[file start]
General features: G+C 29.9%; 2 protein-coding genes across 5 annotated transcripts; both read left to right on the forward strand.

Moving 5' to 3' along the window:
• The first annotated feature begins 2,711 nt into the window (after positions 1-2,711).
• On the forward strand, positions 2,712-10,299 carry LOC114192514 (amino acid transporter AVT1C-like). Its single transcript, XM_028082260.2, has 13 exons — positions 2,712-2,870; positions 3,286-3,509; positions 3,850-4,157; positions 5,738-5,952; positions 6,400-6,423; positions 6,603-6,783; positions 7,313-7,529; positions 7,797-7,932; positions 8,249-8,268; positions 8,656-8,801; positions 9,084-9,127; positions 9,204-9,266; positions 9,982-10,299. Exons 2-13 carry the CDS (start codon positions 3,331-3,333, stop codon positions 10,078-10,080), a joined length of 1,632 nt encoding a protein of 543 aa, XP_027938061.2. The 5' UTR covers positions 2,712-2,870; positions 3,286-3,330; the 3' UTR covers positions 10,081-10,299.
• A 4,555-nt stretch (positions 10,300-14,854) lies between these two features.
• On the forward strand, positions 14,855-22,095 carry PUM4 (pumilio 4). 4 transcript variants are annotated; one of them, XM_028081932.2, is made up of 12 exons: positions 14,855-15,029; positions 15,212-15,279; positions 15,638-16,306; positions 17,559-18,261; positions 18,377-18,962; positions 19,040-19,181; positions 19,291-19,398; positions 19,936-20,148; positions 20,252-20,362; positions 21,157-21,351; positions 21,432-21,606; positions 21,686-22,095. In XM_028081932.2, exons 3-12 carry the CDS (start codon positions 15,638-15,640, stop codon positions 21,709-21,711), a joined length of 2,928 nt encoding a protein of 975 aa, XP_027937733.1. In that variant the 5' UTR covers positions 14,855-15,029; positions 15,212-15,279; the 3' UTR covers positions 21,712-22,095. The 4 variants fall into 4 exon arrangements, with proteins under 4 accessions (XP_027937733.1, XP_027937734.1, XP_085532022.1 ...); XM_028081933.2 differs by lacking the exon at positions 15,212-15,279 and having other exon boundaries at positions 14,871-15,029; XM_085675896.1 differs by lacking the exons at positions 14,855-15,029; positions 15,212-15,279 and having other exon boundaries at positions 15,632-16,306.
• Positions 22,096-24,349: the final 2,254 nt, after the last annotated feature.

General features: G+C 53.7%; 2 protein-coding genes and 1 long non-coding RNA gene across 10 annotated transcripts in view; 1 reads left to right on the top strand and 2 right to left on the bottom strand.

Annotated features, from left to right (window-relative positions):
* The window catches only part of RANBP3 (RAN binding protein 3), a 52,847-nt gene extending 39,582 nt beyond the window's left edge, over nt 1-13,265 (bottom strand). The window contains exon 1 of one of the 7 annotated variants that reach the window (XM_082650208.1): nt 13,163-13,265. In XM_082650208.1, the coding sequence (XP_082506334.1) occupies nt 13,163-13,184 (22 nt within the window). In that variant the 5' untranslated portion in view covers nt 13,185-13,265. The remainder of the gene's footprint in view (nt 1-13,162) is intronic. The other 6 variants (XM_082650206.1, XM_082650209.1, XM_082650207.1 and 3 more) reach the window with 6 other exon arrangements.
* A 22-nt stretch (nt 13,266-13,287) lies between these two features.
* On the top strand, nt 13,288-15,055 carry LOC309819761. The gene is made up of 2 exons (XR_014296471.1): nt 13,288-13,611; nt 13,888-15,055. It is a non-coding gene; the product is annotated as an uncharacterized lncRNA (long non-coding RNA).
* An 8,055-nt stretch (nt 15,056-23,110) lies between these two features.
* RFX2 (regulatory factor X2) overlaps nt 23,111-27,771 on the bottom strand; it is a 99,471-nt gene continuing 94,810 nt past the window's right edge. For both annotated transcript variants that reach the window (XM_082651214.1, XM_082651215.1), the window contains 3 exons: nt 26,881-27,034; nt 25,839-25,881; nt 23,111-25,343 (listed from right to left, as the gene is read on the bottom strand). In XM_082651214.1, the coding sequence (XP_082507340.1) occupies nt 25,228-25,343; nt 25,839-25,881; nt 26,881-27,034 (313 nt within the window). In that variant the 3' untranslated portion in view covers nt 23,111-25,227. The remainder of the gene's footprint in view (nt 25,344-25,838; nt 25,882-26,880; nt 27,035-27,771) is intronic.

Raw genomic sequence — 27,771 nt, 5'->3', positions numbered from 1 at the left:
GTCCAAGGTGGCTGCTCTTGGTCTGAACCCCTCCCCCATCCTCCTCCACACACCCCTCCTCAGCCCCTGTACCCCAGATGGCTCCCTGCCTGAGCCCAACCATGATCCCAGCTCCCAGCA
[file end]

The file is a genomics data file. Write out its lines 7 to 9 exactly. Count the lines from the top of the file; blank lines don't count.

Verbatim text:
• Positions 22,096-24,349: the final 2,254 nt, after the last annotated feature.

General features: G+C 53.7%; 2 protein-coding genes and 1 long non-coding RNA gene across 10 annotated transcripts in view; 1 reads left to right on the top strand and 2 right to left on the bottom strand.

Annotated features, from left to right (window-relative positions):